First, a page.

3 Retargeting Tips Marketers Should Ignore

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This article was originally published on iMediaConnection.com.

On average, only 2 percent of first-time visitors to an online store actually buy something during that visit. So what can be done about the other 98 percent?

Successful retargeting can bring them back.

By now, the benefits of retargeting are well-known. With more opportunities to reengage visitors and draw them back to your site, your company can quickly gain traction and ultimately increase conversions.

There’s a lot of advice about retargeting out there. Unfortunately, much of it is just plain wrong.

The common theme that can be gleaned from these flawed bits of conventional wisdom is that there is no one-size-fits-all retargeting campaign. To understand what strategy works best for your business, it’s important to test campaigns. This article will provide suggestions on where to start with your testing, but every company will be different.

In particular, digital marketers should never follow these three popular but off-base tips when developing retargeting campaigns.

Don’t: maximize the frequency of your retargeted ads

A lot of agencies and clients assume it’s best to maximize the frequency of a retargeted ad to one to three times a day. This means that after a consumer sees your ad one to three times in a day, he or she won’t be served that ad for the rest of the day.

On the surface, this makes sense. If consumers see your ad too many times, they’ll get annoyed or tune it out altogether. But if they see it too few times, they may not notice it at all. The problem with this advice is that no one prescription will work for all campaigns.

Once a day may be too little to re-attract visitors because the remarketing ad could appear at the bottom of the page. It will count as having been displayed, but those consumers may never actually see it, and you’ll be missing out on potential sales.

A better path is to test, test, test with different intervals. Don’t assume conventional knowledge applies to your campaign. Test your strategy often to discover what actually works.

Don’t: rely heavily on view-through data

View-through conversions happen when consumers decide to complete their purchases on your site after seeing one of your ads online. View-through data is helpful if you can see how it affects consumers’ overall decision-making, but it should be taken lightly. You can’t always tell whether the ad itself helped drive the conversion or whether the customer even saw the ad.

The path to purchase is typically long and involves multiple channels, so it’s important to determine which touchpoint drives consumer behavior and gets them to purchase. Conversions are only counted within a 30-day time period with view-through data. If the product has a longer conversion path or consumers take more than a month to convert, that data isn’t attributable.

Instead of relying exclusively on view-through data, look at direct conversion data, too, to see who actually clicked on a remarketing ad and purchased. You could also set up attribution to analyze the conversion path to see how much weight can be attributed to view-through data.

Don’t: retarget one message to many audiences

While your visitors might have a lot in common, retargeting the same message to all of them will never be effective. When the same ad is seen multiple times,55 percent of the people targeted are less likely to buy those products or services.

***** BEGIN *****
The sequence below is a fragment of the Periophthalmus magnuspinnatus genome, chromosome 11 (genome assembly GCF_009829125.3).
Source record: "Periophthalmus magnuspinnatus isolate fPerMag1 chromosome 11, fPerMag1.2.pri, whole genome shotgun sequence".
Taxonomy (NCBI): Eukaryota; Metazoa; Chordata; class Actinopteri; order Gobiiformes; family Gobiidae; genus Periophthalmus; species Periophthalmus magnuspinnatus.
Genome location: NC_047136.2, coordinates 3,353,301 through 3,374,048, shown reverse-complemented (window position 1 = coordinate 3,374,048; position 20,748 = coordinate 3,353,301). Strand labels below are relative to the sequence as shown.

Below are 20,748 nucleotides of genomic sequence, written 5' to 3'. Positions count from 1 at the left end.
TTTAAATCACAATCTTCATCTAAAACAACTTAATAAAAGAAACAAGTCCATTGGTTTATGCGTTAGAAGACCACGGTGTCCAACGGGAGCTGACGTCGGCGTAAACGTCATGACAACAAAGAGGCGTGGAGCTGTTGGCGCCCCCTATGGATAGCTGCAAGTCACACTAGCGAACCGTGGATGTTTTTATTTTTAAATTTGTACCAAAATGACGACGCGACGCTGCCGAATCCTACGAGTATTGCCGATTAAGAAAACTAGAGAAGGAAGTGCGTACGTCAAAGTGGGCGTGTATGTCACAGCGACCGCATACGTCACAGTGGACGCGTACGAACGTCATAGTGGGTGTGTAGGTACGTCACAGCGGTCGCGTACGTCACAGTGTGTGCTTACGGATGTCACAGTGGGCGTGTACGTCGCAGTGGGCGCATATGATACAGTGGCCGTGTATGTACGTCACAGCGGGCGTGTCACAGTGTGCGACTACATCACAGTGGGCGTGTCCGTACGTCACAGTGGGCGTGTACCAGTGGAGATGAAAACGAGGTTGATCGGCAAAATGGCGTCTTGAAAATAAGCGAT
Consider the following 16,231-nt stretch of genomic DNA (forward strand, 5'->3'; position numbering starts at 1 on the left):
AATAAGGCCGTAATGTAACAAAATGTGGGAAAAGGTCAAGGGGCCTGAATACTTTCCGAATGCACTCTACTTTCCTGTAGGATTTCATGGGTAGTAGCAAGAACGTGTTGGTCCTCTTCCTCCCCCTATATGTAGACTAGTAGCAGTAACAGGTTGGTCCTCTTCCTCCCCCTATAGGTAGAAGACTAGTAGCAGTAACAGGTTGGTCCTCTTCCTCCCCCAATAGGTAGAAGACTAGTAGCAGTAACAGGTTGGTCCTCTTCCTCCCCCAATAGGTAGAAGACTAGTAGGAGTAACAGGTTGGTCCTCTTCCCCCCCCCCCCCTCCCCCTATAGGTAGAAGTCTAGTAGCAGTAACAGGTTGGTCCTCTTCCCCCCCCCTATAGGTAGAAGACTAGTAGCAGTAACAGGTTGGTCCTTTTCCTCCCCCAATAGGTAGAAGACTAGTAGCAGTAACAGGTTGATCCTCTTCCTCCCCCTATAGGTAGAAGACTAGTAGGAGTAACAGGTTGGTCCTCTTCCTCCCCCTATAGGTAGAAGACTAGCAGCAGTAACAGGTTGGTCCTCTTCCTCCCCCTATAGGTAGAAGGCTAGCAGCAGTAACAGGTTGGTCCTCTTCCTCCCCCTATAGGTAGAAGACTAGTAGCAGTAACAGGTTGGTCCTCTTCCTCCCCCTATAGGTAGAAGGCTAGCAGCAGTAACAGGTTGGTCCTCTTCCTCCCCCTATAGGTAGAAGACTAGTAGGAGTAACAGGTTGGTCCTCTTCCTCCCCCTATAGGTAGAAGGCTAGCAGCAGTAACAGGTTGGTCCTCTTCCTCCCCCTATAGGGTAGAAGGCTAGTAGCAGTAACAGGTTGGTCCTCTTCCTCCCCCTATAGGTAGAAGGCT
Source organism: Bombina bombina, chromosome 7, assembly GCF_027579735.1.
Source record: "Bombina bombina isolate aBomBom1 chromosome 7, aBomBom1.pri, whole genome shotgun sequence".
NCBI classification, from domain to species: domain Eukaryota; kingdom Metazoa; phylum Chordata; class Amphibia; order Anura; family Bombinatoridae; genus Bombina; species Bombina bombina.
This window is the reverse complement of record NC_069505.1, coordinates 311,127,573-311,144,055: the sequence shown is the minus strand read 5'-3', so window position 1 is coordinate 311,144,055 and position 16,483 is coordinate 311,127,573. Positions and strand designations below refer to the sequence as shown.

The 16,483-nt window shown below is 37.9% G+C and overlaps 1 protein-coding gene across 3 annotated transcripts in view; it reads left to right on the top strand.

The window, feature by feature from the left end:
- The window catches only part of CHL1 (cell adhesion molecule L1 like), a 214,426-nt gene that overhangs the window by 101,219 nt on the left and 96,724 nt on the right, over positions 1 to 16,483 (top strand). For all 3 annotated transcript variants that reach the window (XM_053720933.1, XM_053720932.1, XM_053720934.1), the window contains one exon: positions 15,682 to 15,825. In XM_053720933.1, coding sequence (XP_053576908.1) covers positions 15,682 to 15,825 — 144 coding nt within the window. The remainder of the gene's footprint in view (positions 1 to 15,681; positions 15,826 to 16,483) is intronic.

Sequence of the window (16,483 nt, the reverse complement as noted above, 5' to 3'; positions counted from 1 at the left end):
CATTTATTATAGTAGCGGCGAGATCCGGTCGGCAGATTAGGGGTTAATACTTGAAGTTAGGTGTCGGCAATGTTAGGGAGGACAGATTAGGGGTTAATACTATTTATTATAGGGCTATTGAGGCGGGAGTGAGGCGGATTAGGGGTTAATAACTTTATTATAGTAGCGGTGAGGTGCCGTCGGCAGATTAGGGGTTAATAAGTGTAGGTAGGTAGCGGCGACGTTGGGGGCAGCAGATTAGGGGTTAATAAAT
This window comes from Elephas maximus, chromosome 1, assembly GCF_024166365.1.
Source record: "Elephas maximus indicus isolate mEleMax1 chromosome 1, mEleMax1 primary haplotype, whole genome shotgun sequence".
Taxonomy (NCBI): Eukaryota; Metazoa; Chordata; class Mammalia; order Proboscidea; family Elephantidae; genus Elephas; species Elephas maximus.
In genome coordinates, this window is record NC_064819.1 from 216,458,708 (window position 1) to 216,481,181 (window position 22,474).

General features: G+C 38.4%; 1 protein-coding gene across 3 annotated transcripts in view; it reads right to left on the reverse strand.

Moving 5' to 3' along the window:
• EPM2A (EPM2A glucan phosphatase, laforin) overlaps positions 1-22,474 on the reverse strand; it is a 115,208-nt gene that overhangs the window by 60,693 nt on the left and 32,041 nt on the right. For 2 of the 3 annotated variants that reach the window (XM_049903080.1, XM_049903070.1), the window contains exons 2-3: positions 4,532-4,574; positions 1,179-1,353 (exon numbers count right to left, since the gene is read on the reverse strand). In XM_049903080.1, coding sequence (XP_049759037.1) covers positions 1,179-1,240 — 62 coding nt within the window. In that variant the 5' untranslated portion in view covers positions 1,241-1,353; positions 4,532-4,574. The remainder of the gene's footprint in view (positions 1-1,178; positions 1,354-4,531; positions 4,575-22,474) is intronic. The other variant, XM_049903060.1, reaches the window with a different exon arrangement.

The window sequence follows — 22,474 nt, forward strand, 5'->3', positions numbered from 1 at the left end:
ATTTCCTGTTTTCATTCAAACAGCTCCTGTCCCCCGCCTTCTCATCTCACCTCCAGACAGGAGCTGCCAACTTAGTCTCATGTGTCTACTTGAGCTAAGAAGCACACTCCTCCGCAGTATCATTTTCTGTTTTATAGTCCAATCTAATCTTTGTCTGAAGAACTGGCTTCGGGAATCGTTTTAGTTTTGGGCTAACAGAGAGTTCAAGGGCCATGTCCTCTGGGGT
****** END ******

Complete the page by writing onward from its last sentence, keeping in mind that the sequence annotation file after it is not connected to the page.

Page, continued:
Rather than depend on a single message for every visitor, segment visitors based on the pages they visited and the actions they took while on your site. For example, someone who visited your wedding dress page is more likely to buy one than someone who just visited your homepage.

In the U.K., online watch company Watchfinder saw incredible ROI of 1,300 percent (i.e., a $3 return on every dollar spent) by using a few simple steps to improve its messaging based on user behavior. The company first segmented users into 20 different audience lists that showed intent but never converted. Then, it analyzed that data according to funnel stage, internet service provider, location, and on-site behavior to further segment these visitors. With that data, it was able to serve specific, targeted ads to just the right visitors.

When using this method, remember that consumers who purchase from your site don’t want to see reminder ads for products they just bought. So make sure to negate customers who’ve already purchased or retarget them with a promotion or loyalty offer to entice them to shop again.

But do: refresh your creative often!

You probably won’t be told, “Use stale creative.” But you’ve probably seen creative being reused often enough to realize how few companies keep it up-to-date.

Why is fresh creative so important? Because if a consumer doesn’t bite within the first 10 days, he or she probably won’t on the 30th day either. Continually test your ads, and always be trying out new creative on your audience. Consider experimenting with the value proposition or type of offer to see what’s most attractive to which audiences.

Retargeting is a relatively new discipline. While there are a lot of experts out there — and plenty of good advice — the bottom line is that you are the one in charge of your campaigns. Start with the tips I’ve provided here, but don’t take my word for it. Test and iterate until you find the right formula for your unique company.

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